If use of your API in a competitive manner is strictly prohibited in your API terms and conditions, you might be able to legally act against an offending consumer. Usually, a cease and desist letter will be enough to stave off the threat. If you use this method, however, remember that the developer might replace your API with another or might create their own alternative. If this is the case, your API may have only been necessary as your competitor ramped up their app’s usage. Be sure to think about how this scenario can be disallowed and avoided when crafting your terms and conditions.

If your usage agreement does not account for competitive usage scenarios, on the other hand, update it right away to disallow competitors to use your own resources against you! Then, let developers know that your terms of usage have changed and that competitive usage will no longer be tolerated. Otherwise, it will be difficult to control this undesired behavior.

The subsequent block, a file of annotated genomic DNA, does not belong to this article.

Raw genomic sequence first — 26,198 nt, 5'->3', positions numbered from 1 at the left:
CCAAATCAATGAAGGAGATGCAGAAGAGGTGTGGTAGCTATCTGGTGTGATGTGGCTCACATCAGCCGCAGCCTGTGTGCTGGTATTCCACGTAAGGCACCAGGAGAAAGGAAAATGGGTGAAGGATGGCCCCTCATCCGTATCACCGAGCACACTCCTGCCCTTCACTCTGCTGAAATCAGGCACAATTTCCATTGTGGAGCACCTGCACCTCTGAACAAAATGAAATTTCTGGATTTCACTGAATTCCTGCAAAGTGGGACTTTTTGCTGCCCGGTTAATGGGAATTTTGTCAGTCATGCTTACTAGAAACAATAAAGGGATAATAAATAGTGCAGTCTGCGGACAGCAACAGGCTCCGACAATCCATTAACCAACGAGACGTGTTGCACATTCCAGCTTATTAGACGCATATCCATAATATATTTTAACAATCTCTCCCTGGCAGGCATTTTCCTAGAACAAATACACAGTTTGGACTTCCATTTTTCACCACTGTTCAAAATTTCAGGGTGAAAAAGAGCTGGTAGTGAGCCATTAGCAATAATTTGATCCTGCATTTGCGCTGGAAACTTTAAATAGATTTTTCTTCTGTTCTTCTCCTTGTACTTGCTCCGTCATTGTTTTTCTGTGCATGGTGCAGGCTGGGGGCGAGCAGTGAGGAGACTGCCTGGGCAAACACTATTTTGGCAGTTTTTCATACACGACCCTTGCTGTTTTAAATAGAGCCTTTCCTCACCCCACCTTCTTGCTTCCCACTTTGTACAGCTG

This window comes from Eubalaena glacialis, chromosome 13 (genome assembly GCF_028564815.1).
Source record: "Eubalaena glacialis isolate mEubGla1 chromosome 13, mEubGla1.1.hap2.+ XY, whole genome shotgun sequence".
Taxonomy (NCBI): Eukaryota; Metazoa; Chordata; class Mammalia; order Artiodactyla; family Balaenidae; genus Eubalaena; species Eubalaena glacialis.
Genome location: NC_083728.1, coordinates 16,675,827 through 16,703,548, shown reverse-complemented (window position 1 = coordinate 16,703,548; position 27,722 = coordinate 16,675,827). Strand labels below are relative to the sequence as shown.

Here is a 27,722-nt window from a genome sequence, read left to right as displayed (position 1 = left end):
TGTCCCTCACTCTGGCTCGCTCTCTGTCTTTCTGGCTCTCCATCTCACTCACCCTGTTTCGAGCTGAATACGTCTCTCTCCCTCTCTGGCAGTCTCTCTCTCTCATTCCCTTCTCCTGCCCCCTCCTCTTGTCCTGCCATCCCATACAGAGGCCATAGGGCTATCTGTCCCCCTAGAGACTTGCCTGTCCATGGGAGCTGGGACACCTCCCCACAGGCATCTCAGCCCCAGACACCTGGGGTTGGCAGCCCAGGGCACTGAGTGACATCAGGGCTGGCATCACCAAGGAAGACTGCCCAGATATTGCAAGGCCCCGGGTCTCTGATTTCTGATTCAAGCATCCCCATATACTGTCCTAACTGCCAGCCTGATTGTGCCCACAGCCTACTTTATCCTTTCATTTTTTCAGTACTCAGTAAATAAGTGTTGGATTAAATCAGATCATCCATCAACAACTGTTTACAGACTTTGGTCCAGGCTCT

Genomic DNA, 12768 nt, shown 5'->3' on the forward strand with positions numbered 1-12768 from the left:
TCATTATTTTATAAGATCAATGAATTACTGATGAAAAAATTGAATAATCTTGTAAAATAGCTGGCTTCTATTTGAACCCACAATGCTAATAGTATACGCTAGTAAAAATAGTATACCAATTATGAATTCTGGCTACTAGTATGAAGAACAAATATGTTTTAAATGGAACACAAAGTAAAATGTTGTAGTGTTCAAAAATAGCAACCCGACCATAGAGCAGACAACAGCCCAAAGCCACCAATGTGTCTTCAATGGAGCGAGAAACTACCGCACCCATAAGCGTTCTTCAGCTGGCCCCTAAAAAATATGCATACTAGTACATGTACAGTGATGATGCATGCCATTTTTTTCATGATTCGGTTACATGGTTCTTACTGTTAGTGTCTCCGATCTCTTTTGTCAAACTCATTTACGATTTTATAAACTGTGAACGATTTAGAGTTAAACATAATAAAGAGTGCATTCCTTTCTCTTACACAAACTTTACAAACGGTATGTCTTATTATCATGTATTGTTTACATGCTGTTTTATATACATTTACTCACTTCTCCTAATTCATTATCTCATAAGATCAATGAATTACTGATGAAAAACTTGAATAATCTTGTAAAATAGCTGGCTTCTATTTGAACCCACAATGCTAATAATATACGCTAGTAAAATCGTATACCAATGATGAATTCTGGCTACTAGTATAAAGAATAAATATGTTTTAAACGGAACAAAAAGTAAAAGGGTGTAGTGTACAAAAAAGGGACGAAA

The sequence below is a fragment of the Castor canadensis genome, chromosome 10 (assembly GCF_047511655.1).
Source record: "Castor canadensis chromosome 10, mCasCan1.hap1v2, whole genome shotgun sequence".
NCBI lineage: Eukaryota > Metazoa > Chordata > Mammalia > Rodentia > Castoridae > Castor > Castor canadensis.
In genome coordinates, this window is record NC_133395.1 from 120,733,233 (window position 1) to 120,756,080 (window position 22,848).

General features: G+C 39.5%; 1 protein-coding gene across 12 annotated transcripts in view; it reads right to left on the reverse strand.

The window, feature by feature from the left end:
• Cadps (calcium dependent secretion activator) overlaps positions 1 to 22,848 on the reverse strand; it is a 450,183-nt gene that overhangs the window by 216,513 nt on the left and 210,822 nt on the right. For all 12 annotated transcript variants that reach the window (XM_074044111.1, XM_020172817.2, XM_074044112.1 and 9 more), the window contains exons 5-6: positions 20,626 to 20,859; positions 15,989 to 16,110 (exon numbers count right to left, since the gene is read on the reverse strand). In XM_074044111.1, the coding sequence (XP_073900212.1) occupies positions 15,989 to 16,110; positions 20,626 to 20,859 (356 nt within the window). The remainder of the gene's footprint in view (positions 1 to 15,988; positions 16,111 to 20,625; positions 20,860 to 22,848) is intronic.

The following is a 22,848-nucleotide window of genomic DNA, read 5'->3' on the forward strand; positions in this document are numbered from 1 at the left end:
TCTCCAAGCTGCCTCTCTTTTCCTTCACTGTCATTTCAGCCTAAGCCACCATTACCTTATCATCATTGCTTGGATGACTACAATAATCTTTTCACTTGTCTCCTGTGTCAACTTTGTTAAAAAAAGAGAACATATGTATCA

Incorrect Trademark Usage

Another danger to consider when exposing data to third-party API consumers is the possibility that they may misuse your trademark. This can happen for several reasons:

  • The developers may use your trademark or logo without following your guidelines. This can damage your brand because it creates negative connotations or incorrect perceptions for end users.
  • The developer wants to make it appear as if you have endorsed their app. If you haven’t, this is a problem because end users may contact you if the third-party app doesn’t work as expected. End users might also damage your brand by openly complaining about you if an app they believe you support does not function properly.